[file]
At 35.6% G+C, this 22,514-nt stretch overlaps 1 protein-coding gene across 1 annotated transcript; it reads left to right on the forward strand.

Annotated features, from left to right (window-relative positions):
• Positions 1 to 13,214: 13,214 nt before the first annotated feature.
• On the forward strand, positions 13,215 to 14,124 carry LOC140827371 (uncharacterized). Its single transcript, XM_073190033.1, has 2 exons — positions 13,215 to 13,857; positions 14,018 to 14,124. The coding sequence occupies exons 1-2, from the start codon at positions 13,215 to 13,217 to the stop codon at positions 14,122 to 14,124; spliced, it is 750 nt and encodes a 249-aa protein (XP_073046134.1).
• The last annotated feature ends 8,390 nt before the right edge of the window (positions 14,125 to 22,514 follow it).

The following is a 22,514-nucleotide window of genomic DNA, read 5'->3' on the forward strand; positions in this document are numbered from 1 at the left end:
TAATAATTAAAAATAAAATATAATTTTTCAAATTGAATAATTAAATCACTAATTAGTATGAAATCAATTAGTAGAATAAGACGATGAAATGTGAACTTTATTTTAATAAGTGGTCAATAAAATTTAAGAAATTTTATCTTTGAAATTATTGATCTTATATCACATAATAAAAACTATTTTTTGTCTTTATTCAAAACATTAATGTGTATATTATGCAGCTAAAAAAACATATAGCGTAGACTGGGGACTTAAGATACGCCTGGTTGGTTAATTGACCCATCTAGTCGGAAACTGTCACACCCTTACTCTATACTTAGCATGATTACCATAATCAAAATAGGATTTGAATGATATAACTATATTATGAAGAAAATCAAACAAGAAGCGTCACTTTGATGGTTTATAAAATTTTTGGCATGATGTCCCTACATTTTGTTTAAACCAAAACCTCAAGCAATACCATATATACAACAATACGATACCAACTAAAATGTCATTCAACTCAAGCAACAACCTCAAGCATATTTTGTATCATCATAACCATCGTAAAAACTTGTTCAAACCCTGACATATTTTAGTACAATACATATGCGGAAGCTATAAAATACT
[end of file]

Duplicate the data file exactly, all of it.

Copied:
At 35.6% G+C, this 22,514-nt stretch overlaps 1 protein-coding gene across 1 annotated transcript; it reads left to right on the forward strand.

Annotated features, from left to right (window-relative positions):
• Positions 1 to 13,214: 13,214 nt before the first annotated feature.
• On the forward strand, positions 13,215 to 14,124 carry LOC140827371 (uncharacterized). Its single transcript, XM_073190033.1, has 2 exons — positions 13,215 to 13,857; positions 14,018 to 14,124. The coding sequence occupies exons 1-2, from the start codon at positions 13,215 to 13,217 to the stop codon at positions 14,122 to 14,124; spliced, it is 750 nt and encodes a 249-aa protein (XP_073046134.1).
• The last annotated feature ends 8,390 nt before the right edge of the window (positions 14,125 to 22,514 follow it).

The following is a 22,514-nucleotide window of genomic DNA, read 5'->3' on the forward strand; positions in this document are numbered from 1 at the left end:
TAATAATTAAAAATAAAATATAATTTTTCAAATTGAATAATTAAATCACTAATTAGTATGAAATCAATTAGTAGAATAAGACGATGAAATGTGAACTTTATTTTAATAAGTGGTCAATAAAATTTAAGAAATTTTATCTTTGAAATTATTGATCTTATATCACATAATAAAAACTATTTTTTGTCTTTATTCAAAACATTAATGTGTATATTATGCAGCTAAAAAAACATATAGCGTAGACTGGGGACTTAAGATACGCCTGGTTGGTTAATTGACCCATCTAGTCGGAAACTGTCACACCCTTACTCTATACTTAGCATGATTACCATAATCAAAATAGGATTTGAATGATATAACTATATTATGAAGAAAATCAAACAAGAAGCGTCACTTTGATGGTTTATAAAATTTTTGGCATGATGTCCCTACATTTTGTTTAAACCAAAACCTCAAGCAATACCATATATACAACAATACGATACCAACTAAAATGTCATTCAACTCAAGCAACAACCTCAAGCATATTTTGTATCATCATAACCATCGTAAAAACTTGTTCAAACCCTGACATATTTTAGTACAATACATATGCGGAAGCTATAAAATACT